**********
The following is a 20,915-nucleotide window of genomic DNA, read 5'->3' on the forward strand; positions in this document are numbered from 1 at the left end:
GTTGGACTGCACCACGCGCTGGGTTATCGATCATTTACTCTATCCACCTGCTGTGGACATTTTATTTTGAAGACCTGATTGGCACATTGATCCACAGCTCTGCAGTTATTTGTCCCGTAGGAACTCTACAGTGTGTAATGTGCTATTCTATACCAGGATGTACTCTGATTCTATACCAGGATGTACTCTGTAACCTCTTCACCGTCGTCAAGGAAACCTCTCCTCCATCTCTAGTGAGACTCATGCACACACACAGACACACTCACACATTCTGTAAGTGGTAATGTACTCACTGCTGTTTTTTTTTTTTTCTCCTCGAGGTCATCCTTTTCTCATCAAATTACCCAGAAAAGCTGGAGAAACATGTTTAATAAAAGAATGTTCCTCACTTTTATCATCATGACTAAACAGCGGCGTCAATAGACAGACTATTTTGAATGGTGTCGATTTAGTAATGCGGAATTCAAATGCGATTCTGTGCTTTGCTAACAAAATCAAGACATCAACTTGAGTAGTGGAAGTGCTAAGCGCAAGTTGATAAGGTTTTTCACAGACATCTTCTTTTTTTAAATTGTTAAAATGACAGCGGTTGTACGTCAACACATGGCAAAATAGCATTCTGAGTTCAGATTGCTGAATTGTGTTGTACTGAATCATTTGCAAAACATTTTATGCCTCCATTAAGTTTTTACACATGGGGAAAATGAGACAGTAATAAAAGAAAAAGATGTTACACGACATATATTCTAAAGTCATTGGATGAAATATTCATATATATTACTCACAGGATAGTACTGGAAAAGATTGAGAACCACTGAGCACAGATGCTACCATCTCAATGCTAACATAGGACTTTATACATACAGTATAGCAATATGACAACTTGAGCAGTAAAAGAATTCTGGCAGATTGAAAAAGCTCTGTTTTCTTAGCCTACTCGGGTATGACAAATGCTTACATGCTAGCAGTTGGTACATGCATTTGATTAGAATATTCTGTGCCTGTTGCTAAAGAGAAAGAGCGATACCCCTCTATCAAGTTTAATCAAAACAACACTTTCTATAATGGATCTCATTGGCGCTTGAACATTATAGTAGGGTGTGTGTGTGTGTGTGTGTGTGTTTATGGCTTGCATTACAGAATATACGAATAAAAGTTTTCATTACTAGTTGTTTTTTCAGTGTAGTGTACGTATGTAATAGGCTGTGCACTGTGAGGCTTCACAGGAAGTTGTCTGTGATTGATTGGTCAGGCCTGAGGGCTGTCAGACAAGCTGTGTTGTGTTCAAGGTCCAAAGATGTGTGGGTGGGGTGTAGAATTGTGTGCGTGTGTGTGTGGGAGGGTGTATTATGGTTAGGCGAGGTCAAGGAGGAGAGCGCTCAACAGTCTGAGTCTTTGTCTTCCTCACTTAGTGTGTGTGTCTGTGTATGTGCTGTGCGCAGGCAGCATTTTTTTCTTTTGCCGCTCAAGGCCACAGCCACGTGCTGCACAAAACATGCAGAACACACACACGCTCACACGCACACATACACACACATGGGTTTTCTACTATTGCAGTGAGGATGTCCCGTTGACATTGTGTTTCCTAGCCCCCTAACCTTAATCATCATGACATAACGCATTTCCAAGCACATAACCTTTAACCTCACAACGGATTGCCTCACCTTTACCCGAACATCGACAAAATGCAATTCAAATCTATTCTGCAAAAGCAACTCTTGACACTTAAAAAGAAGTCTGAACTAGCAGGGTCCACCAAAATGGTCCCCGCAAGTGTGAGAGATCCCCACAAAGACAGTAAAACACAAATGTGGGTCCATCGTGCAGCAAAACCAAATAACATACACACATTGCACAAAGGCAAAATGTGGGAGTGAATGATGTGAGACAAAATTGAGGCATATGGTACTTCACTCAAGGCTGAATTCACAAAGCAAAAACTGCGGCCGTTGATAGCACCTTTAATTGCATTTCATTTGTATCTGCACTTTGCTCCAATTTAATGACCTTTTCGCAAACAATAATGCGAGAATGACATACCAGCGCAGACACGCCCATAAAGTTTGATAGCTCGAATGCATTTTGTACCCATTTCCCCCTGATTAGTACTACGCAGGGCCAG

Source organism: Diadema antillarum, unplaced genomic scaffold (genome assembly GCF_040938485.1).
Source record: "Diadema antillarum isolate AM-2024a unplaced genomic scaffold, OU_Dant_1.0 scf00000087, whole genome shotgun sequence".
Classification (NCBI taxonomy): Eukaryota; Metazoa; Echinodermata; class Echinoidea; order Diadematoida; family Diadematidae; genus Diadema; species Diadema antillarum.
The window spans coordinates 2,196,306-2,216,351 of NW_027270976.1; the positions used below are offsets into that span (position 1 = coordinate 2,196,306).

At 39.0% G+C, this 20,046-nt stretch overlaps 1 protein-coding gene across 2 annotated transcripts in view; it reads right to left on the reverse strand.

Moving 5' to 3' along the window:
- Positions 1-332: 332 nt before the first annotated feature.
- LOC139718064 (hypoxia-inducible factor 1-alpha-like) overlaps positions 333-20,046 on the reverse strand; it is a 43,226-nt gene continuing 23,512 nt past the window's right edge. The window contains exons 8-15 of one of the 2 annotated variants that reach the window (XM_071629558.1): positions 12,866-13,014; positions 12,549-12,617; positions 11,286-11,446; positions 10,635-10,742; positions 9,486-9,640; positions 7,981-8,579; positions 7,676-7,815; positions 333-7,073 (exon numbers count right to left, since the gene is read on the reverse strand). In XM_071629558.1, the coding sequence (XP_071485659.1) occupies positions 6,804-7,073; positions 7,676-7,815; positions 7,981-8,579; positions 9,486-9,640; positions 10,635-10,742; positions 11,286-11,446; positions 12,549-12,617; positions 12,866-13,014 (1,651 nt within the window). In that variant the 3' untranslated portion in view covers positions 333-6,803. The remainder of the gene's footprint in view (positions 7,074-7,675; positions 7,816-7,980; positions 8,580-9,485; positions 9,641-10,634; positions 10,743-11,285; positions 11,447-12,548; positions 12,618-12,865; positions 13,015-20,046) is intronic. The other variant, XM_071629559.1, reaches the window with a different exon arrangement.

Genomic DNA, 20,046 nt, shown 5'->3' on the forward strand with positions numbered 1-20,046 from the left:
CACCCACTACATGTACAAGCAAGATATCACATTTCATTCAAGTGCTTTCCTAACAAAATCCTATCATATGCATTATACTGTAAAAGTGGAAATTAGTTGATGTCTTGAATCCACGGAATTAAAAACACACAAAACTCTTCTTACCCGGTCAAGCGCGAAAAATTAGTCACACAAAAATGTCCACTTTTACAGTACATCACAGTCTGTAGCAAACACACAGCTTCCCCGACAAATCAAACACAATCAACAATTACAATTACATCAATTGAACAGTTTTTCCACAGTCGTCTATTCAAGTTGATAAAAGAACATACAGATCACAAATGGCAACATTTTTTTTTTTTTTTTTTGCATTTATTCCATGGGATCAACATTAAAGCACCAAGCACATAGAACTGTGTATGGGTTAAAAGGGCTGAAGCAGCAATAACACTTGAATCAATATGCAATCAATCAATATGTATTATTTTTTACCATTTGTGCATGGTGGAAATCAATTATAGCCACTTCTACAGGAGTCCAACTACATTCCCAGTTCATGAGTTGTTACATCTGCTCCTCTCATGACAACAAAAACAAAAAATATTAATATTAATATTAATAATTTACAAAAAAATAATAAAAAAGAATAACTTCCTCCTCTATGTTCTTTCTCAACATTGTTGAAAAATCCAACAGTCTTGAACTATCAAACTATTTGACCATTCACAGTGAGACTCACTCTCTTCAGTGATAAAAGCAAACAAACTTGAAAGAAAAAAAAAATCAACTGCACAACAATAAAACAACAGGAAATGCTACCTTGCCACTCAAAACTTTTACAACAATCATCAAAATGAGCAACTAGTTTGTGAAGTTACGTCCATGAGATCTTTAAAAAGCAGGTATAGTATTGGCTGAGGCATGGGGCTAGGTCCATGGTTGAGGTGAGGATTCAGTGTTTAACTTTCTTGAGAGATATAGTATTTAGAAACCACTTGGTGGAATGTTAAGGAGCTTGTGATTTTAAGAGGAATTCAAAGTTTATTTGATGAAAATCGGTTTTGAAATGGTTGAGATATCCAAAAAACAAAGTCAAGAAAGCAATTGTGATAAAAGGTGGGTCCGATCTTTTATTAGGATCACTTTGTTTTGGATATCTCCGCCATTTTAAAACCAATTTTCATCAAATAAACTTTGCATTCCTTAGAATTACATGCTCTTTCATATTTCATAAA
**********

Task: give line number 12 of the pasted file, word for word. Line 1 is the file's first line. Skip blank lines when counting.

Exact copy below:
CACCCACTACATGTACAAGCAAGATATCACATTTCATTCAAGTGCTTTCCTAACAAAATCCTATCATATGCATTATACTGTAAAAGTGGAAATTAGTTGATGTCTTGAATCCACGGAATTAAAAACACACAAAACTCTTCTTACCCGGTCAAGCGCGAAAAATTAGTCACACAAAAATGTCCACTTTTACAGTACATCACAGTCTGTAGCAAACACACAGCTTCCCCGACAAATCAAACACAATCAACAATTACAATTACATCAATTGAACAGTTTTTCCACAGTCGTCTATTCAAGTTGATAAAAGAACATACAGATCACAAATGGCAACATTTTTTTTTTTTTTTTTTGCATTTATTCCATGGGATCAACATTAAAGCACCAAGCACATAGAACTGTGTATGGGTTAAAAGGGCTGAAGCAGCAATAACACTTGAATCAATATGCAATCAATCAATATGTATTATTTTTTACCATTTGTGCATGGTGGAAATCAATTATAGCCACTTCTACAGGAGTCCAACTACATTCCCAGTTCATGAGTTGTTACATCTGCTCCTCTCATGACAACAAAAACAAAAAATATTAATATTAATATTAATAATTTACAAAAAAATAATAAAAAAGAATAACTTCCTCCTCTATGTTCTTTCTCAACATTGTTGAAAAATCCAACAGTCTTGAACTATCAAACTATTTGACCATTCACAGTGAGACTCACTCTCTTCAGTGATAAAAGCAAACAAACTTGAAAGAAAAAAAAAATCAACTGCACAACAATAAAACAACAGGAAATGCTACCTTGCCACTCAAAACTTTTACAACAATCATCAAAATGAGCAACTAGTTTGTGAAGTTACGTCCATGAGATCTTTAAAAAGCAGGTATAGTATTGGCTGAGGCATGGGGCTAGGTCCATGGTTGAGGTGAGGATTCAGTGTTTAACTTTCTTGAGAGATATAGTATTTAGAAACCACTTGGTGGAATGTTAAGGAGCTTGTGATTTTAAGAGGAATTCAAAGTTTATTTGATGAAAATCGGTTTTGAAATGGTTGAGATATCCAAAAAACAAAGTCAAGAAAGCAATTGTGATAAAAGGTGGGTCCGATCTTTTATTAGGATCACTTTGTTTTGGATATCTCCGCCATTTTAAAACCAATTTTCATCAAATAAACTTTGCATTCCTTAGAATTACATGCTCTTTCATATTTCATAAA